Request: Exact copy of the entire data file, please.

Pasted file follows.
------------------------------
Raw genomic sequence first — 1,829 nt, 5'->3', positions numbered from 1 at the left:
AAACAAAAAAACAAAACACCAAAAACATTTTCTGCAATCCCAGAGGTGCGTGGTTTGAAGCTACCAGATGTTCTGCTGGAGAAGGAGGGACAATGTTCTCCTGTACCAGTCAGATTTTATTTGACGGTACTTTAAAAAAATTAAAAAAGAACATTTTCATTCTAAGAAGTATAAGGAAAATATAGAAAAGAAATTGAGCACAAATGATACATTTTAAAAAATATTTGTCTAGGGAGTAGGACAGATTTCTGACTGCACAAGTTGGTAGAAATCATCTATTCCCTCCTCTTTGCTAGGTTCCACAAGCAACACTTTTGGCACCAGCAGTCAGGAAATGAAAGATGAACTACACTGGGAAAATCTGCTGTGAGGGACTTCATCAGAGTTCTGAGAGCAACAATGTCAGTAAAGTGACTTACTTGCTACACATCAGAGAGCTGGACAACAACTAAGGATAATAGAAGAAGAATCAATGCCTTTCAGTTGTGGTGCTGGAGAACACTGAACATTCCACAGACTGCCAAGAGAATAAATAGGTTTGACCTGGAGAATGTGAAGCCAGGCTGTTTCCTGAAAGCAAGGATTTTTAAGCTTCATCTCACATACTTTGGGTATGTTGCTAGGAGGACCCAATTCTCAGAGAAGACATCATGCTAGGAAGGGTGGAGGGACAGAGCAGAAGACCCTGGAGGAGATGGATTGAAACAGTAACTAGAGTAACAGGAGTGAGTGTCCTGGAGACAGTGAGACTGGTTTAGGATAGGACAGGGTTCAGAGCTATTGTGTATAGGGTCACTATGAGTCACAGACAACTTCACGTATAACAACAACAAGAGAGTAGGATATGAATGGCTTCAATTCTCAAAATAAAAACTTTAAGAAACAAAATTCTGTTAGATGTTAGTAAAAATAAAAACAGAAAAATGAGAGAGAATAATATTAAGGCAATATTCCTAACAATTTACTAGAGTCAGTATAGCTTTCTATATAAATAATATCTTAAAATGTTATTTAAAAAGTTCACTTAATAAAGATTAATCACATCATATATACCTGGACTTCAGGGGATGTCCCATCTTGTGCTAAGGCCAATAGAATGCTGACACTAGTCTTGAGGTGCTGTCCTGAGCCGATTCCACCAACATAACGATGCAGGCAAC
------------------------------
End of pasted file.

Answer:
Raw genomic sequence first — 1,829 nt, 5'->3', positions numbered from 1 at the left:
AAACAAAAAAACAAAACACCAAAAACATTTTCTGCAATCCCAGAGGTGCGTGGTTTGAAGCTACCAGATGTTCTGCTGGAGAAGGAGGGACAATGTTCTCCTGTACCAGTCAGATTTTATTTGACGGTACTTTAAAAAAATTAAAAAAGAACATTTTCATTCTAAGAAGTATAAGGAAAATATAGAAAAGAAATTGAGCACAAATGATACATTTTAAAAAATATTTGTCTAGGGAGTAGGACAGATTTCTGACTGCACAAGTTGGTAGAAATCATCTATTCCCTCCTCTTTGCTAGGTTCCACAAGCAACACTTTTGGCACCAGCAGTCAGGAAATGAAAGATGAACTACACTGGGAAAATCTGCTGTGAGGGACTTCATCAGAGTTCTGAGAGCAACAATGTCAGTAAAGTGACTTACTTGCTACACATCAGAGAGCTGGACAACAACTAAGGATAATAGAAGAAGAATCAATGCCTTTCAGTTGTGGTGCTGGAGAACACTGAACATTCCACAGACTGCCAAGAGAATAAATAGGTTTGACCTGGAGAATGTGAAGCCAGGCTGTTTCCTGAAAGCAAGGATTTTTAAGCTTCATCTCACATACTTTGGGTATGTTGCTAGGAGGACCCAATTCTCAGAGAAGACATCATGCTAGGAAGGGTGGAGGGACAGAGCAGAAGACCCTGGAGGAGATGGATTGAAACAGTAACTAGAGTAACAGGAGTGAGTGTCCTGGAGACAGTGAGACTGGTTTAGGATAGGACAGGGTTCAGAGCTATTGTGTATAGGGTCACTATGAGTCACAGACAACTTCACGTATAACAACAACAAGAGAGTAGGATATGAATGGCTTCAATTCTCAAAATAAAAACTTTAAGAAACAAAATTCTGTTAGATGTTAGTAAAAATAAAAACAGAAAAATGAGAGAGAATAATATTAAGGCAATATTCCTAACAATTTACTAGAGTCAGTATAGCTTTCTATATAAATAATATCTTAAAATGTTATTTAAAAAGTTCACTTAATAAAGATTAATCACATCATATATACCTGGACTTCAGGGGATGTCCCATCTTGTGCTAAGGCCAATAGAATGCTGACACTAGTCTTGAGGTGCTGTCCTGAGCCGATTCCACCAACATAACGATGCAGGCAAC